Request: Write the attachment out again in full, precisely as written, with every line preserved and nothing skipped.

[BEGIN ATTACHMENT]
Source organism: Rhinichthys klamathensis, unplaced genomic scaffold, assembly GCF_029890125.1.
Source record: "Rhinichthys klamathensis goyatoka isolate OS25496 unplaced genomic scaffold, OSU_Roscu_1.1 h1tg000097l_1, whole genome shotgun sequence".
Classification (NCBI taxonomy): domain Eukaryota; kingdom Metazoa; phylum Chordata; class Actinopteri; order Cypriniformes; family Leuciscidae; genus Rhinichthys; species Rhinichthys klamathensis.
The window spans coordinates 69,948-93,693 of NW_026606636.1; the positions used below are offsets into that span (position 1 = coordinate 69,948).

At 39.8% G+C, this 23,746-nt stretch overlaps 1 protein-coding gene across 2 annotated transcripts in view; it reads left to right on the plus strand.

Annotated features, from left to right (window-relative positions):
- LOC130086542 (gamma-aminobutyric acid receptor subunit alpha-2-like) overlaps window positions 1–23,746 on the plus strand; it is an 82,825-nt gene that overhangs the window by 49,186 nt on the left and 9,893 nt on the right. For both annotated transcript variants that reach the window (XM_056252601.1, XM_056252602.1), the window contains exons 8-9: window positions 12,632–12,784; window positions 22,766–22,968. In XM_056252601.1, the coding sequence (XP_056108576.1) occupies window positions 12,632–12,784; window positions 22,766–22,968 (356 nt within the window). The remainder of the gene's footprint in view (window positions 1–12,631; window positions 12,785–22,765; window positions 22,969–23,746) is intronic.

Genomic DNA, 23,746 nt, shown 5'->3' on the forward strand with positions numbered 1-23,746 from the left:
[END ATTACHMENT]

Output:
Source organism: Rhinichthys klamathensis, unplaced genomic scaffold, assembly GCF_029890125.1.
Source record: "Rhinichthys klamathensis goyatoka isolate OS25496 unplaced genomic scaffold, OSU_Roscu_1.1 h1tg000097l_1, whole genome shotgun sequence".
Classification (NCBI taxonomy): domain Eukaryota; kingdom Metazoa; phylum Chordata; class Actinopteri; order Cypriniformes; family Leuciscidae; genus Rhinichthys; species Rhinichthys klamathensis.
The window spans coordinates 69,948-93,693 of NW_026606636.1; the positions used below are offsets into that span (position 1 = coordinate 69,948).

At 39.8% G+C, this 23,746-nt stretch overlaps 1 protein-coding gene across 2 annotated transcripts in view; it reads left to right on the plus strand.

Annotated features, from left to right (window-relative positions):
- LOC130086542 (gamma-aminobutyric acid receptor subunit alpha-2-like) overlaps window positions 1–23,746 on the plus strand; it is an 82,825-nt gene that overhangs the window by 49,186 nt on the left and 9,893 nt on the right. For both annotated transcript variants that reach the window (XM_056252601.1, XM_056252602.1), the window contains exons 8-9: window positions 12,632–12,784; window positions 22,766–22,968. In XM_056252601.1, the coding sequence (XP_056108576.1) occupies window positions 12,632–12,784; window positions 22,766–22,968 (356 nt within the window). The remainder of the gene's footprint in view (window positions 1–12,631; window positions 12,785–22,765; window positions 22,969–23,746) is intronic.

Genomic DNA, 23,746 nt, shown 5'->3' on the forward strand with positions numbered 1-23,746 from the left: